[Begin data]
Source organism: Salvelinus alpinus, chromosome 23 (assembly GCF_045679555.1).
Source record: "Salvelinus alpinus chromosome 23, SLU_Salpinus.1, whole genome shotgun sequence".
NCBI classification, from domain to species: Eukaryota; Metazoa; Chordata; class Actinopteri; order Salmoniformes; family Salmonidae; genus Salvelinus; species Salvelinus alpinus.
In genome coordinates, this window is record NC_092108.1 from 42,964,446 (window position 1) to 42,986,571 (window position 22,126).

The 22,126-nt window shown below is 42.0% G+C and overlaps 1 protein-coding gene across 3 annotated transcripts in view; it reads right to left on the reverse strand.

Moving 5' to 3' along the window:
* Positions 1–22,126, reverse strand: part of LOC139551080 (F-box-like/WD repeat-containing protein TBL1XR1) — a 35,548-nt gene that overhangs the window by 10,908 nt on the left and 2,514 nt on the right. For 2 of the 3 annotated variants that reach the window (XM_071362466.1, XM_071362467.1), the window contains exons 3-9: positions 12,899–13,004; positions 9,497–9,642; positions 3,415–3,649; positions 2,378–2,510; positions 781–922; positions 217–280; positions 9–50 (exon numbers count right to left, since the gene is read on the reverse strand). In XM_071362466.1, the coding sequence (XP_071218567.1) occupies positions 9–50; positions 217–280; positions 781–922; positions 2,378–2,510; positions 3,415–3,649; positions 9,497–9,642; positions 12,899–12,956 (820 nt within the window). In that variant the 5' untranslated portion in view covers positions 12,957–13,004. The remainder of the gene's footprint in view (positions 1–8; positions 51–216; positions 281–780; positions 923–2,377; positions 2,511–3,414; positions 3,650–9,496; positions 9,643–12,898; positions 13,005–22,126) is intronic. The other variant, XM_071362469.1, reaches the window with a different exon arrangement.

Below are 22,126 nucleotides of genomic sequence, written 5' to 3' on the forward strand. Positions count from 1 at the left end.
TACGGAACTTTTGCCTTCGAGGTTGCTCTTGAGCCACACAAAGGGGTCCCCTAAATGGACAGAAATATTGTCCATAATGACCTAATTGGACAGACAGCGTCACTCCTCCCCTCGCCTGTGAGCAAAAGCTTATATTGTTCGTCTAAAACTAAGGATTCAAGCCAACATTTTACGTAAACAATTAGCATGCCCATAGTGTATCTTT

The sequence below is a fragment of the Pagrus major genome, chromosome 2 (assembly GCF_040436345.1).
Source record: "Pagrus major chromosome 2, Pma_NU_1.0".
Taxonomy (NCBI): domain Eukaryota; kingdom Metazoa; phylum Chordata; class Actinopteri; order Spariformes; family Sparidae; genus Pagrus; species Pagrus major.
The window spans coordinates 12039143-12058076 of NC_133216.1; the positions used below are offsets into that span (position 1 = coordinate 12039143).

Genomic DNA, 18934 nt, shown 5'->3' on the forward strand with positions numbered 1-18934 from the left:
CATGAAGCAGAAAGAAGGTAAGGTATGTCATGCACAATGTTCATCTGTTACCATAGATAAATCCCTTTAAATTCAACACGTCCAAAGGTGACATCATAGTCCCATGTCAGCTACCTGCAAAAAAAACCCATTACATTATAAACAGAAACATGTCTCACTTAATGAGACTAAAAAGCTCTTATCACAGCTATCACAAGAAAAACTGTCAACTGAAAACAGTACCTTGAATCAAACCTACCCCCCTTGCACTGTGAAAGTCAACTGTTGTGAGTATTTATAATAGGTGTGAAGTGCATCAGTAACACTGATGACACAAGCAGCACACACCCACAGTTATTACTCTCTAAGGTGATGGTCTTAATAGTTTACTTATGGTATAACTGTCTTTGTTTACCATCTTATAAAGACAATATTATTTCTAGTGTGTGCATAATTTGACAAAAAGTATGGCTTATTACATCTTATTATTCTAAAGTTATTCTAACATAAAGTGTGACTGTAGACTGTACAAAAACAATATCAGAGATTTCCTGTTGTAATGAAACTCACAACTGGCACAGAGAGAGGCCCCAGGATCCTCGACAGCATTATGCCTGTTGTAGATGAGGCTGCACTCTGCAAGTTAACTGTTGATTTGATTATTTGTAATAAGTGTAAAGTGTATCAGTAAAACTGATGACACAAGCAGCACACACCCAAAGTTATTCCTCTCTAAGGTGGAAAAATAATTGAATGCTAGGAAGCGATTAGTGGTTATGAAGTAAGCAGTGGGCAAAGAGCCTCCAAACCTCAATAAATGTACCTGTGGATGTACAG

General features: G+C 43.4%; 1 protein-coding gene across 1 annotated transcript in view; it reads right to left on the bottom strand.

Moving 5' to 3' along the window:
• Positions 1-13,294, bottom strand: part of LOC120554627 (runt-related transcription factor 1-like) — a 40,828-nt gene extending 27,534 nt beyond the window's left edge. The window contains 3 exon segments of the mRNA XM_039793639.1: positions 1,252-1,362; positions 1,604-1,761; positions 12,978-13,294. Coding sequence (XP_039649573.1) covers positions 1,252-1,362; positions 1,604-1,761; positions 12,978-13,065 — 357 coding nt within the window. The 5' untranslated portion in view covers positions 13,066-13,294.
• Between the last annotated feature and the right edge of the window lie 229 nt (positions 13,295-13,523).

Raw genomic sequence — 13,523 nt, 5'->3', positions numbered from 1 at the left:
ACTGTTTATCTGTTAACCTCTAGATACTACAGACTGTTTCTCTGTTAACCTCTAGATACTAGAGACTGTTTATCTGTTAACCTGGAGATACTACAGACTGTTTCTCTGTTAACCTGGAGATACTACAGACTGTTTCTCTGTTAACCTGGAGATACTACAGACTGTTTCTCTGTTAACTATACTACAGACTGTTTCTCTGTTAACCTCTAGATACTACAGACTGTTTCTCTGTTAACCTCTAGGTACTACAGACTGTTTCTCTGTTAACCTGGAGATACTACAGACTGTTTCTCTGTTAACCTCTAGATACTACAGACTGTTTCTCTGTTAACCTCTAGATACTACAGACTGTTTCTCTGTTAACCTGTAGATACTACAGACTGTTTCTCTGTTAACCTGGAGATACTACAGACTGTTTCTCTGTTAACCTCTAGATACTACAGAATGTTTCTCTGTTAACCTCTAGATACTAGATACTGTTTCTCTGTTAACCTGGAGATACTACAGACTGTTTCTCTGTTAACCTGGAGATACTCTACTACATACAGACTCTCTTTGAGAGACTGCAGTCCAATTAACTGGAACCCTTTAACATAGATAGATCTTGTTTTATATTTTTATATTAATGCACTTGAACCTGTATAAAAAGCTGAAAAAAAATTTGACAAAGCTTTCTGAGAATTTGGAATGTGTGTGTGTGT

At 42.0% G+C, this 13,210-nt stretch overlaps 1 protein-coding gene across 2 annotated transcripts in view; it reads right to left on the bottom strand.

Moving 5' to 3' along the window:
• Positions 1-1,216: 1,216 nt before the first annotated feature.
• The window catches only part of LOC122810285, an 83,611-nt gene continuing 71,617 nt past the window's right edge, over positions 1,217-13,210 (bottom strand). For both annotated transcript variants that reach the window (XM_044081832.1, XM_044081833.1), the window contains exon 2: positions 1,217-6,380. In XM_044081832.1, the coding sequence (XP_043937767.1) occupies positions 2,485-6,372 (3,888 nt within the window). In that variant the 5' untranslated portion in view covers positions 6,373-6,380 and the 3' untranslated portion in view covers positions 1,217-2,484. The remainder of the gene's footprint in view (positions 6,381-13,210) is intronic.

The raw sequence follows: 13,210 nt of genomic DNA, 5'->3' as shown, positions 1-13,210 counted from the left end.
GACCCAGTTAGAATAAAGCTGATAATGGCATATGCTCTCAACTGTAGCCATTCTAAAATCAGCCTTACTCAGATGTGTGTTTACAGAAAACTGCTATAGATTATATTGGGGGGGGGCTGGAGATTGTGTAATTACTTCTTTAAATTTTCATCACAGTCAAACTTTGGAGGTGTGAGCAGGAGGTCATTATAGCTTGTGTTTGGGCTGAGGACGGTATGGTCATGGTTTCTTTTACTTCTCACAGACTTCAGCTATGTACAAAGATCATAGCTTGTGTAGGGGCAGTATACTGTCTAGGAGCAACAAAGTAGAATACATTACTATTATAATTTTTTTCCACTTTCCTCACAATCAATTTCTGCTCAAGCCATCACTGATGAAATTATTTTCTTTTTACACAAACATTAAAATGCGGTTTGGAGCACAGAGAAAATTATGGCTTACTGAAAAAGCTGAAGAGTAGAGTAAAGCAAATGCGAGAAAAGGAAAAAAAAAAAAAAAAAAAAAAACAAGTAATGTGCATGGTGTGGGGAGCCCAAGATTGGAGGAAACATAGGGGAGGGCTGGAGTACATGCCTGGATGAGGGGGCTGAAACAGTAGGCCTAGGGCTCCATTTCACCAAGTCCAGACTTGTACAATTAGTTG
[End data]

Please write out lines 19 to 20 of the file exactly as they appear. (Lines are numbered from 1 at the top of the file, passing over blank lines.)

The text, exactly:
• Between the last annotated feature and the right edge of the window lie 229 nt (positions 13,295-13,523).

Raw genomic sequence — 13,523 nt, 5'->3', positions numbered from 1 at the left: